Millennials and Entitlement
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Sorry we’re not sorry that we were coddled

Millennnials and Entitlement

 

Here’s our anti-apology:

We’ve been told we are the “trophy generation”.

When we were 6 years old, we all got medals for being on the soccer team; we were all the same. Now at 26 years old, we are expecting more than just medals for our work — yet our trophy shelves remain empty.

Millennials are criticized. We’re lazy. Because we Uber to work. Because we Google “Grammar Girl” to figure out if we wrote a sentence correctly. Because our first apartment out of college is nicer than our parents. Because we want to lay on our couch and surf Twitter for a few hours.

Forbes constantly discusses how millennials are coddled and how it’s affecting the way we perform, the way others view us, and the way that our future will be determined.

From participation ribbons to “likes on Instagram,” we have been coddled by complete strangers our whole life. By being taught that everyone is special, we were taught that everyone is the same.

Whose fault is it? Was it our parents fault? Our teachers? Our ‘frenemy’ in high school? Yes. All of the above.

The product of all of this?

We work harder. We work to be the best. We assume there’s someone out there who is already better than us — so what’s wrong with trying to outdo him or her?

Remember, we grew up in a time when interest rate and economic volatility subsided, and a thriving economy was met with a technological renaissance.

Remember that greater technology then increased job income growth, which afforded everyone more opportunities. Our parents wanted us to have what they couldn’t. We were all coddled.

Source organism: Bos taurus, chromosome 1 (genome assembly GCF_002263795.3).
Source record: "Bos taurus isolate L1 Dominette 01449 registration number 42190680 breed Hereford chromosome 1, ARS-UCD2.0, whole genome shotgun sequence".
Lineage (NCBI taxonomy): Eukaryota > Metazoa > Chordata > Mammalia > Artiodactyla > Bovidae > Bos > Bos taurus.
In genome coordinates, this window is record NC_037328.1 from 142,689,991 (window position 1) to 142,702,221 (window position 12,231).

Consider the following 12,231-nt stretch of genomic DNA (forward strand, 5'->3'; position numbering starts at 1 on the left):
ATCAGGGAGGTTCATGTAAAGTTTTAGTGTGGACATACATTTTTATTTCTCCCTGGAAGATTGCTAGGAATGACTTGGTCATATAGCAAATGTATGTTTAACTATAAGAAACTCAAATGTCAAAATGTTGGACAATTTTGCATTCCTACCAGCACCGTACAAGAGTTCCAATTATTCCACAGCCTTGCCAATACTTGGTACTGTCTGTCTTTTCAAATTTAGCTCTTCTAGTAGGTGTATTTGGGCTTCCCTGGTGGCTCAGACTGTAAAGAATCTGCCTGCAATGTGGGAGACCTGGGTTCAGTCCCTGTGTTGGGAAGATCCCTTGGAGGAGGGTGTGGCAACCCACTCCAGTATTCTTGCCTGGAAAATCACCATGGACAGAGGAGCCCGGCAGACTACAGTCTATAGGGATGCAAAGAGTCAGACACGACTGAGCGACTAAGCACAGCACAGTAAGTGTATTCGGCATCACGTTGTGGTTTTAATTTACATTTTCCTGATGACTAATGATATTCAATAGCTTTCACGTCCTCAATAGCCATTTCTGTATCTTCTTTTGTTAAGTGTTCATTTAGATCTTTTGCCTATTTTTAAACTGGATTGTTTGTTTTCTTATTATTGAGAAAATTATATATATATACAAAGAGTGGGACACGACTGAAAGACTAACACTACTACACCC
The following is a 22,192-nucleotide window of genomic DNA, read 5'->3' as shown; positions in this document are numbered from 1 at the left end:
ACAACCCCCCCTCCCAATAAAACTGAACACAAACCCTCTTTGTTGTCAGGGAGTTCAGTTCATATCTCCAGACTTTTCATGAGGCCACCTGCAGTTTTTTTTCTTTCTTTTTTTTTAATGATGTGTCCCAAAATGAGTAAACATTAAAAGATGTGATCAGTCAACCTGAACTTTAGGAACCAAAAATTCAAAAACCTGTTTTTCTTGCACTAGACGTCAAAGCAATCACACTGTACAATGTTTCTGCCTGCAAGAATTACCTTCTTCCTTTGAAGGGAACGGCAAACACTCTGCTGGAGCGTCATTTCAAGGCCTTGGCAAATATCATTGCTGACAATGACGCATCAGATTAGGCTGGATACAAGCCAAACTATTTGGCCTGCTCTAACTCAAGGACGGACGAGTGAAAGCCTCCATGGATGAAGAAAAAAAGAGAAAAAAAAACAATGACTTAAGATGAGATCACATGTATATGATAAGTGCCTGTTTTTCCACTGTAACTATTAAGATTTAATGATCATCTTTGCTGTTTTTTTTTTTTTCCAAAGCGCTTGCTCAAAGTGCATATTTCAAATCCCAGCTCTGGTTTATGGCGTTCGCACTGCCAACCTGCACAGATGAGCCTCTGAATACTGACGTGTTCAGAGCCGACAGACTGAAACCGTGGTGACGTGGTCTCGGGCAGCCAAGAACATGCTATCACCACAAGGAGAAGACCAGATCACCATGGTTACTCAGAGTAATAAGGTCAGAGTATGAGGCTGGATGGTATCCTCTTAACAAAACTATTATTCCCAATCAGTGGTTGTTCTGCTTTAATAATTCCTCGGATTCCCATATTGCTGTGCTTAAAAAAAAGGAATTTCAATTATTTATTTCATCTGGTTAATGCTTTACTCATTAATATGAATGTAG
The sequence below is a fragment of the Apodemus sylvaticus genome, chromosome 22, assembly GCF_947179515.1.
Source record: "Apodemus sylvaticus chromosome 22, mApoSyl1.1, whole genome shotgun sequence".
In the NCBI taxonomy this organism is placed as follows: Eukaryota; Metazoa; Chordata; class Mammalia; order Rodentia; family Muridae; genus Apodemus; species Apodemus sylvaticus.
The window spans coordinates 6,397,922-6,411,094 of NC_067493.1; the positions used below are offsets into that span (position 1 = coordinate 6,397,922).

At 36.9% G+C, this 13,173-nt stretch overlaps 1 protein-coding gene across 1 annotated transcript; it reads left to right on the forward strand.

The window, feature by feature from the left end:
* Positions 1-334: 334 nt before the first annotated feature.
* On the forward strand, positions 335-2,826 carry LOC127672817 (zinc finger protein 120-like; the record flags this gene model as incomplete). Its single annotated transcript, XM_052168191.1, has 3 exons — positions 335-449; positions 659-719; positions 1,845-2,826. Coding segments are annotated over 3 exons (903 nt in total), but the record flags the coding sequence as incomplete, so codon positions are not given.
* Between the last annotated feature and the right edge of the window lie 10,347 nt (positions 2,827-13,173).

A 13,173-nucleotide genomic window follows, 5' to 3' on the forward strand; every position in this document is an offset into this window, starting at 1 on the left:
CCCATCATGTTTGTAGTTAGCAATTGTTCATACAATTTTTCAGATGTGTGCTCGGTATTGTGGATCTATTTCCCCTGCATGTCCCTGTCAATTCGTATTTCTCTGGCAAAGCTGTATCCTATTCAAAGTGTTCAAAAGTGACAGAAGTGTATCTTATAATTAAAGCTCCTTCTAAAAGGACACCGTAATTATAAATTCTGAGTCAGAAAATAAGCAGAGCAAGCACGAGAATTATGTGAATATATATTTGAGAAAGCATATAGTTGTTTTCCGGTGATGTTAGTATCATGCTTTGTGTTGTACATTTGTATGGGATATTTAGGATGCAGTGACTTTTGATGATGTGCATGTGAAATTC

Then came the rise of social media. Millennials coddle each other more in this generation. Remember the saying you scratch my back, I’ll scratch yours? Today its more like “Tweet my story out, and I’ll tweet yours too.”

I’ve been told my biggest downfall is my strong sense of entitlement. Older adults have criticized us for being rookies, for demanding too much too soon. So, if my biggest downfall today is wanting to be CEO tomorrow. I’m not sorry.

I’m not going to manage my expectations. Why should I? If I want to bite off more than I can chew, what’s the worst that will come of it? Our outlook on life is fresh and maybe naive — but that’s the beauty of us. We don’t know what it’s like to be 40 or 50 just yet, so let us enjoy these days. Let us want more than we can get. We’ll be better for it.

So sorry, but we are really just not that sorry.


About Authors

millennials in washington dcKelly Cohen (left): Floridian. Journalist. Mizzou educated. Sports fanatic. Always yelling.

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Stefanie Petropoulos (right): Greek. Chicago Proud. Politics. Messaging. Pro Snark.

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